"writer [n]: someone who has written something." - Merriam-Webster Dictionary
"You're a writer. You should be able to write a query," I remember reading in one agent's post about queries and how badly we writers suck at writing them.
It reminds me of when I was an IT guy. Now, I started my work in IT as a cabler--office cabler, not industrial stuff. Cabling sucks, by the way, because of how filthy the job is, but on the other hand it's wonderful to finish and know you've built something that is generally impervious to the mismanagement of users and so will likely last for several years, if not a decade or more.
(at least, that's how it was before the IEEE started tossing out new cable standards every couple of years, but that's another story)
So one day I, by that point a fully qualified and highly certified IT guy, walked into a client's office. Their copy machine was down. "You're an IT guy. You should be able to fix the copier," I was told.
The very first English class I remember really enjoying was in my college freshman (though we called it "plebe") year. It was a class on composition, and it involved a lot of creative writing. I rather liked that. Many other English classes involved us reading books and writing book reports--synopses, generally speaking, though sometimes the assignments got weirder--and that wasn't fun.
Telling a story is fun. Telling a story about a story is no fun.
What's the difference? Writing is writing, isn't it? At least, that's the assumption that the agent's comment above is based upon.
But no. No, it's not. All writing is not the same. And it's easy enough to forget the distinction when it's not staring you in the face at the end of a long rush of noveling.
I just finished revising my synopsis for Dragon Queen. A synopsis, like I said, is a book report. It's really rather boring to write once you're done lovingly crafting epic scenes of emotional connection and battlegrounds. And it's hard, too. With fiction, there are several things you have to do--and several things you have to not do--to do it well. With a synopsis, you have to throw those ideas out the window and just write about the book. "Show, don't tell" becomes "eh, screw it--just tell, and do it in as few words as possible."
I also revised, this morning, the other major piece of queries: the blurb. The blurb is the part that actually goes in the query letter. It's a tease. In the blurb you neither show nor tell. Instead, you make something up that'll hopefully entice the person reading it to want to read the book. I mean, it really should have something to do with the story, but without actually telling the story.
The blurb is--just weird. It's actually less creative writing--much less, in fact--and more marketing writing. Not boring at all, but certainly not within a normal fiction writer's normal mode of, well, normal efforts.
Then, once you've braved the Boring Writing and the Marketing Writing, you get to do Sales Writing. That's the query. The query is nothing more or less than a direct sales pitch. Hey, you're a writer, right? You ought to be able to write a sales pitch with the best of 'em, right?
I think that's the biggest challenge writers who're trying to be published face, though. All writing isn't really writing, for one thing, and switching between major modalities is challenging and fearsome on the best of days.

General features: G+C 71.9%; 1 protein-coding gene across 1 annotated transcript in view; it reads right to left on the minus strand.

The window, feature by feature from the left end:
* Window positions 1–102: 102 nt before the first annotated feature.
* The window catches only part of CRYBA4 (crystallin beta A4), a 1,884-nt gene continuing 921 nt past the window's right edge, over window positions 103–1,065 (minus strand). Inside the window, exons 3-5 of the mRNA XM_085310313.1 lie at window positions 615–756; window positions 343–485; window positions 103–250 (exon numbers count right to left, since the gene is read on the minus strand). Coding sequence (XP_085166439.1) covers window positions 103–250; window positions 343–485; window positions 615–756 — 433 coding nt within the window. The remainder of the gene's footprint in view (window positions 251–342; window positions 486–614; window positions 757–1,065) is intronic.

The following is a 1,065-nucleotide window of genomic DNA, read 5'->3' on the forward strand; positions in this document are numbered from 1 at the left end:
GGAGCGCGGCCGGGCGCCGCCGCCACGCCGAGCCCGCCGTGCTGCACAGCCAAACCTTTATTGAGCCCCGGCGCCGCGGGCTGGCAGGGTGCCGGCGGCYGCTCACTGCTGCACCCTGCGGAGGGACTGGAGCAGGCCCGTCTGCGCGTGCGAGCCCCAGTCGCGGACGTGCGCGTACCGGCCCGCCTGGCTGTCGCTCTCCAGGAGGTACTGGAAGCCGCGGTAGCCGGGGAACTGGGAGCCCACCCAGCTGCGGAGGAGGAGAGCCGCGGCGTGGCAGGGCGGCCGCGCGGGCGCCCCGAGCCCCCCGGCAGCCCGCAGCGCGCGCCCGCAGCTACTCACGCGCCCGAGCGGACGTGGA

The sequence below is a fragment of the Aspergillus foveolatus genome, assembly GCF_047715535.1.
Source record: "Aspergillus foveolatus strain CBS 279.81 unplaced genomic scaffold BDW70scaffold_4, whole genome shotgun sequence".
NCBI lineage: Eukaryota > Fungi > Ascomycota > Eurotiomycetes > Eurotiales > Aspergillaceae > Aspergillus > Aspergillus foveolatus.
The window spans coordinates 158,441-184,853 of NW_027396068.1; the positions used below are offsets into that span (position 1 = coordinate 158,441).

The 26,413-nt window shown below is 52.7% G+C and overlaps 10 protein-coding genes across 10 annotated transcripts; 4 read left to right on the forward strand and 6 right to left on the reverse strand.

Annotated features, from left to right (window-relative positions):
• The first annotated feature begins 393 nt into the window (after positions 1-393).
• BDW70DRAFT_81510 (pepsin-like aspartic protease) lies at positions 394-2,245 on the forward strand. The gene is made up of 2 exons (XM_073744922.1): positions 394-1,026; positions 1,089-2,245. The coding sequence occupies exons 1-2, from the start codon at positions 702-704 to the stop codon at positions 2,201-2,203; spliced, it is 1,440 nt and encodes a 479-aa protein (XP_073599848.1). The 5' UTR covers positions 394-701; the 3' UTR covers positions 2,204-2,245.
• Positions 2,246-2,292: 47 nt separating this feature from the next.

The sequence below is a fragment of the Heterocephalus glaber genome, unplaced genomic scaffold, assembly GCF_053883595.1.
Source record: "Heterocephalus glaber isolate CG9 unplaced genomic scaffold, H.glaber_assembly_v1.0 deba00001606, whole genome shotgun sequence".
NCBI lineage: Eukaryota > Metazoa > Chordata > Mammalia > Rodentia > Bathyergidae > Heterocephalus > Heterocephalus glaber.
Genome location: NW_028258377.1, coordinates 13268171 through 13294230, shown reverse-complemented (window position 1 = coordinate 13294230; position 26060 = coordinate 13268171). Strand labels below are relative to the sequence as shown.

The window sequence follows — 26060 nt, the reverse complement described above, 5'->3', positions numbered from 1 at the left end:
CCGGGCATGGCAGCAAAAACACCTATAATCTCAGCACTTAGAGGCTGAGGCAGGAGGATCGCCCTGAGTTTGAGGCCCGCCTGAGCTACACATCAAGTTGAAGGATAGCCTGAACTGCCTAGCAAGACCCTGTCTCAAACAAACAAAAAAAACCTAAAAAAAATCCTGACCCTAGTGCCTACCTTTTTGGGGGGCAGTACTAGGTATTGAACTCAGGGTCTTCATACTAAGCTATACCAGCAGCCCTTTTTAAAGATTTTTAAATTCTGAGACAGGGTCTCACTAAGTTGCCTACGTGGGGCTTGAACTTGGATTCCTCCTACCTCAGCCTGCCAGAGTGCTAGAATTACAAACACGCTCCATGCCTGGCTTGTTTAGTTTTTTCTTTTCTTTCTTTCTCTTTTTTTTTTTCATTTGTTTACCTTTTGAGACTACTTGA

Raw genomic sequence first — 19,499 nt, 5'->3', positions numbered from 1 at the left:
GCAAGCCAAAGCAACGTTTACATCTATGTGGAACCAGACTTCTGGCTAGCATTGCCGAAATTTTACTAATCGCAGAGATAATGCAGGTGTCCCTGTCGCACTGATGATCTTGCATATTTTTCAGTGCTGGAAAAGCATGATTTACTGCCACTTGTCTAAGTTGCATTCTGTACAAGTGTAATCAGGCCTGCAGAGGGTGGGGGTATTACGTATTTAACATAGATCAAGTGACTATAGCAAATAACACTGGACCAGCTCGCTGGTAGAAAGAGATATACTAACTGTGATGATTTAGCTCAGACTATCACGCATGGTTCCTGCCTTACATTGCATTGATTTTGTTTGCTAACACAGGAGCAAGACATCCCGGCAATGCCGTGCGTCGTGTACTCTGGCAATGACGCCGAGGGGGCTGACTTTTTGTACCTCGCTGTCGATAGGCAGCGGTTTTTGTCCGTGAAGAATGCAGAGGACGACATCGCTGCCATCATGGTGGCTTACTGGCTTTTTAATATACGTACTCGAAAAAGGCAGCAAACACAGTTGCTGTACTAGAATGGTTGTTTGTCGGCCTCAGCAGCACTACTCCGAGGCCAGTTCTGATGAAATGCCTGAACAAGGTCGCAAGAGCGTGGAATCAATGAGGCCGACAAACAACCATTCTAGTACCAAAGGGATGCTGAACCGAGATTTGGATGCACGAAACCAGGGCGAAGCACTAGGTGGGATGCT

The good news is that there is some help out there.
On the synopsis front, I found my greatest challenge to be encapsulating a lot of words (97,000, to be specific) into a single-page book report. This site, though, has broken the task down well, into little bitty easy steps that even I can follow. I recommend you approach it the way the linked site lays out.
For the blurb, I'm not gonna be able to help a lot, considering the tremendous number of ideas out there about what a blurb should be. Some people think it's a one paragraph description of the book. Others think it's a two paragraph description of the book. Others think it's just a hook, maybe about the main character and a little bit of the main conflict, designed to get a reader into the story without describing the book at all. Sheesh.
What helped me, though, was Facebook. I posted my blurb idea in a couple of places, got several dozen suggestions, pasted everything into my blurb doc, and got busy snipping and pasting. In the end I went with the ones I felt worked best with what I originally wanted. Remember, though, that the blurb isn't supposed to make you want to read the book--heck, you wrote it, so of course you'll want to devour it. The blurb is supposed to make others want to read the book, so the more help from others you can get, the better.
The query letter itself also is up to debate, since so many agents have such differing opinions. I've read a lot of their "how to write a query letter" posts, and I've also looked on reputable places like WritersDigest.com. Also, I've attended "Query Letters For Dummies" sessions at conferences. They're all different, though to be honest, they're not as different as the opinions on blurbing are. Through all that, I've come to the conclusion that the perfect query letter is just like the perfect resume: it's whatever gets you where you want to go. Both are, in fact, sales pitches, and pitches resonate differently to others depending on their expectations (not yours!).
That said, a query letter should always do the following: a) introduce the book, including word count, genre, and blurb; b) introduce the author; and c) ask for representation. In about 300/about 500/no more than 250/whatever word count the agent being queried wants. Just go write a sales pitch, okay?
Post a Comment